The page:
Some innovative minds in Africa are using value-addition techniques to transform foods into viable products needed in the market, addressing the food waste problem.
When it rains, and farmers are prepared, there is a bumper harvest, a thing that should be celebrated. While many farmers are happy for the bulk harvests, their joy is short-lived as they have to think fast on how to store or sell off their produce to profit from it.
With such huge returns, food prices at the market fall tremendously. Farmers have the option of storing the crop to sell at a later date or transport it to far markets. The latter is challenging owing to poor transport network which comes with high costs. Many small-scale farmers lack adequate and quality storing equipment, making it difficult to store food. While the food is spoiling due to poor storage facilities as well as the high cost of transport to other markets, people who need it the most lack money to buy it.
According to the UN Food and Agriculture Organization, about one-third of the food produced in the world goes to waste contributing to the creation of greenhouse gas emissions, and a waste of land, water, labor and energy resources.
But one thing- value addition- could be a solution to some of the challenges experienced by farmers.
Ripe bananas are highly perishable and often get spoiled during transport from farms to the market. Value addition can help to reduce bulk, increase shelf life and incomes earned by farmers and other players in the value chain.
Banana, one of the major and widely grown crops, in Uganda is often fed to animals by farmers due to overproduction. But that does not have to be the case anymore.
A women group in Uganda are making huge returns by turning bananas into wine, a relatively new product that is slowly being adopted in Uganda’s main market.
Elizabeth Nsimadala is a 36-year-old mother of two from a small village in Southern Uganda. Together with her group members, venturing into wine making business transformed their lives for better. They are now able to feed and pay school fees for their kids.
After losing most of their crop due to overproduction, the group was trained in banana wine production. “We started on a small scale, but for any new innovation that comes, it takes some time for people to embrace it. But later on, our mindset kept on changing,” Nsimadala noted in an interview. “When I do a comparison between the prices, it’s actually more than a hundred percent. A bunch that can go for $10, once processed, you can make a net profit of $200 (USD), which is unbelievable to many. To me, it’s a reality because I am doing it. We are doing it and we are getting the results.”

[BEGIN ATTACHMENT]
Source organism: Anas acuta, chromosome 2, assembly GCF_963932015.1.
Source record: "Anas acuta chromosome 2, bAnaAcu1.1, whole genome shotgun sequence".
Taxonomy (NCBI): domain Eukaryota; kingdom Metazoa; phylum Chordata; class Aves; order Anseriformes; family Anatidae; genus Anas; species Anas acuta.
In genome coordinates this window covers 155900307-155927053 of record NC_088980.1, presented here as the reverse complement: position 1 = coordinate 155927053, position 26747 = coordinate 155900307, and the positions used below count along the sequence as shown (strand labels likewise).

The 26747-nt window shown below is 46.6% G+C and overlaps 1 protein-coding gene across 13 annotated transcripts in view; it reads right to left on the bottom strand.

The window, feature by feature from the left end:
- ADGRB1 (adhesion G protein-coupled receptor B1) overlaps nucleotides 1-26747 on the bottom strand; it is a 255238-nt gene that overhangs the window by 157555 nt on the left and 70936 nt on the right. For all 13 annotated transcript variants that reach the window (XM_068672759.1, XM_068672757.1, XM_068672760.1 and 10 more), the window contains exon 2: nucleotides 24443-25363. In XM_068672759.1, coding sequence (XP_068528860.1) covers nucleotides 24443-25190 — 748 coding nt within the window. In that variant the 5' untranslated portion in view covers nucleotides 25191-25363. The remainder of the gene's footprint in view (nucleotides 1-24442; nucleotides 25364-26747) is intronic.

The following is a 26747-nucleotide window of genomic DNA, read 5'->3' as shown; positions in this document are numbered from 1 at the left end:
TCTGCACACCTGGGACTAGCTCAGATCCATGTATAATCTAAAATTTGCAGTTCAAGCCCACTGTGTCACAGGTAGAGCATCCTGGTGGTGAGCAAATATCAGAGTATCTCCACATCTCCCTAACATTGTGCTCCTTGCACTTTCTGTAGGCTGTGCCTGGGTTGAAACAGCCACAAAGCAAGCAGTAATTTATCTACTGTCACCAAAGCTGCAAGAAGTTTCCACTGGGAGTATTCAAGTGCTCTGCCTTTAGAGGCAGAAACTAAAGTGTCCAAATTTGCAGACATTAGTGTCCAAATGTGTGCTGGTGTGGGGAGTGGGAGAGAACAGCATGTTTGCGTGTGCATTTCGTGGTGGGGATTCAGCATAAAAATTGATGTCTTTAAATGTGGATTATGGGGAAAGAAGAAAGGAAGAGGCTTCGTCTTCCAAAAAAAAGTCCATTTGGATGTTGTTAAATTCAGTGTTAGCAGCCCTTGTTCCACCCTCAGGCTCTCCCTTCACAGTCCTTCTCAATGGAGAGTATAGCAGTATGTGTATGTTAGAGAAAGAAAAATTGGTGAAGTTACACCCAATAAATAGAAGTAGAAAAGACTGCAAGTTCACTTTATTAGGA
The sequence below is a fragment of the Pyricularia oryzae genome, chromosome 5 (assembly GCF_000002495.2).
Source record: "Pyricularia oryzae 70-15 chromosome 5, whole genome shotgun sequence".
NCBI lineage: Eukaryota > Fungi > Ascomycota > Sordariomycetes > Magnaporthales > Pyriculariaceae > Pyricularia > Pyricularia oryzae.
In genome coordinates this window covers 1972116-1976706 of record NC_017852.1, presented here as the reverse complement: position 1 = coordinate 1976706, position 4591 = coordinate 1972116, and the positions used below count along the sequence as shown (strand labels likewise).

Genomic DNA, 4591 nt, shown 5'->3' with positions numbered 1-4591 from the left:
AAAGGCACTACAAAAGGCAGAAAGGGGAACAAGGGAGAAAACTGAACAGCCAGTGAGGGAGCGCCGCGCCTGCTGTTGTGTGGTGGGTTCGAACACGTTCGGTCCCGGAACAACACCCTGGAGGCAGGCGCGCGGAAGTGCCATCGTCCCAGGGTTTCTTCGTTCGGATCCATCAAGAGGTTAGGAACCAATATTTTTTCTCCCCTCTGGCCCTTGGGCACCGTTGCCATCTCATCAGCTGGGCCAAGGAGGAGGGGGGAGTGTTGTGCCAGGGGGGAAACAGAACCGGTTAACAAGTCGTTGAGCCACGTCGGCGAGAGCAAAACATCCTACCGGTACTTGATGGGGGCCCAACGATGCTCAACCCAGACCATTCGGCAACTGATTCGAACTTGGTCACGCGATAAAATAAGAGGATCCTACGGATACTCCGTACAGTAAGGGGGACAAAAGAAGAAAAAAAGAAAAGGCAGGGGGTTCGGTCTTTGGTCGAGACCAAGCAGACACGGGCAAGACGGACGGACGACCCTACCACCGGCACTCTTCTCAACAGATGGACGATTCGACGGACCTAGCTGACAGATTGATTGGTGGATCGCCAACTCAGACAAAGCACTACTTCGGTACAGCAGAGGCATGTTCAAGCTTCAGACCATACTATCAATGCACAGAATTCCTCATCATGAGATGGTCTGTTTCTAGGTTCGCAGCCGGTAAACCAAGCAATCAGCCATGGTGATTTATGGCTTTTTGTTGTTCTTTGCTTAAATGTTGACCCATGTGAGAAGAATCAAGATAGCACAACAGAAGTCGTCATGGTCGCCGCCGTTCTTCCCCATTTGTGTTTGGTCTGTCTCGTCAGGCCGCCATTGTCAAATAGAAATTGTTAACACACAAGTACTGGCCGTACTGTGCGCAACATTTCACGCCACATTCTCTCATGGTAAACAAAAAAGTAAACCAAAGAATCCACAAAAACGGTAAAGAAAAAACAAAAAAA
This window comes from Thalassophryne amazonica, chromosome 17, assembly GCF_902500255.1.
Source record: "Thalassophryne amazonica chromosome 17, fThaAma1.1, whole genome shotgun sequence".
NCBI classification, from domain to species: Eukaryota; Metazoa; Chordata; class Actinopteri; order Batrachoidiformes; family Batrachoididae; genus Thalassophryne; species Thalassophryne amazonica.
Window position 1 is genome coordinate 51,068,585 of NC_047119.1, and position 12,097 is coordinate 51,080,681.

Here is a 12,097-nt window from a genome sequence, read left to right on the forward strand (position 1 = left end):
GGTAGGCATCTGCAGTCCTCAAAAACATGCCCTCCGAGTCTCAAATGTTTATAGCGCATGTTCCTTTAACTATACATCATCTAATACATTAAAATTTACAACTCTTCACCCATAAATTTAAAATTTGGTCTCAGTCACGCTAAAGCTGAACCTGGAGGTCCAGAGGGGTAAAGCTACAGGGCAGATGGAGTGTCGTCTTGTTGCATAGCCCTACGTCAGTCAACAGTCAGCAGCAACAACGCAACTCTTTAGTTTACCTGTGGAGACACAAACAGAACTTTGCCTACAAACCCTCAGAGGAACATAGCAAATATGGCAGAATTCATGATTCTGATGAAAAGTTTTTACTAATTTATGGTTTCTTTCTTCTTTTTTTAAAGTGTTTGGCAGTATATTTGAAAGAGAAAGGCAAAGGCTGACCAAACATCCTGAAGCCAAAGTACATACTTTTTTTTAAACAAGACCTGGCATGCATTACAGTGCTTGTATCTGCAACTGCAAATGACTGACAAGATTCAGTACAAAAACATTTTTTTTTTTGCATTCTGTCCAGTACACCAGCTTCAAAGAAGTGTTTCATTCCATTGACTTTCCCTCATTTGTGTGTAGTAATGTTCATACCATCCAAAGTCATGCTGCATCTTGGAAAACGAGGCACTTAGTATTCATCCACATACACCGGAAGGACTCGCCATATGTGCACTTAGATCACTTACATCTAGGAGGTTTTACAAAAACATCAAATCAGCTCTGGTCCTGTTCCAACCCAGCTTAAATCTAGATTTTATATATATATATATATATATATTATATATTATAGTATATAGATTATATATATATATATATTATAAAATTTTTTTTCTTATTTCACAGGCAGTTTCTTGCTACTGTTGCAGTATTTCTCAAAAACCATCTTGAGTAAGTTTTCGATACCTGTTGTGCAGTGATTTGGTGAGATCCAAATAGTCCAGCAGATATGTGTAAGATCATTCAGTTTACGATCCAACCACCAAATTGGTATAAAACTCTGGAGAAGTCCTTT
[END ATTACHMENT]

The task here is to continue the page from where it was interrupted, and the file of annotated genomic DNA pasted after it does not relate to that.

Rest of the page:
Sam Turyatunga ventured into the business of making banana juice in order raise school fees. What started as a small business about three years ago, is now a thriving enterprise employing 10 people.
Turyatunga, the former Food Science and Technology student of Kyambogo University, shared his idea with his lecturer who not only assisted him with equipment but also requested the university management to allow him to use its food laboratory as a production unit.
“I started by producing just five liters a day but I am now making up to 500 liters,” he told the Nation.
Other than juice, and wine, banana can be used to make edibles, and ornaments according to Kimani Muturi, a lecturer at Kyambogo University.
“You can also put on shoes made from banana stems while banana fiber is used to make biodegradable bags and mats. Besides, briquettes made from banana waste are now being used for cooking,” said Muturi, who also is the director of AfriBanana Products Limited, which help small-scale entrepreneurs to increase their earnings through value addition.
Food waste has become a big concern that needs urgent solutions in order to feed the continent. Up to $4 billion (USD) equivalent of food is lost every year in Africa due to a lack of infrastructure, affordable transportation, and harvesting techniques, Nana Osei-Bonsu, CEO of Private Enterprise Federation, Ghana notes.
To reduce this wastage, Bonsu advises farmers to harvest earlier to leave ample time for the food to be transported and sold. She calls on African governments to set up agencies to buy and store food in peak season, for eventual redistribution during lean periods.
In 50 years, the Africa’s population is expected to double. To ensure that people are well fed from now on, there is a need to double the production, and avoid the loss and waste of food already produced.
Image credit: bioversity international
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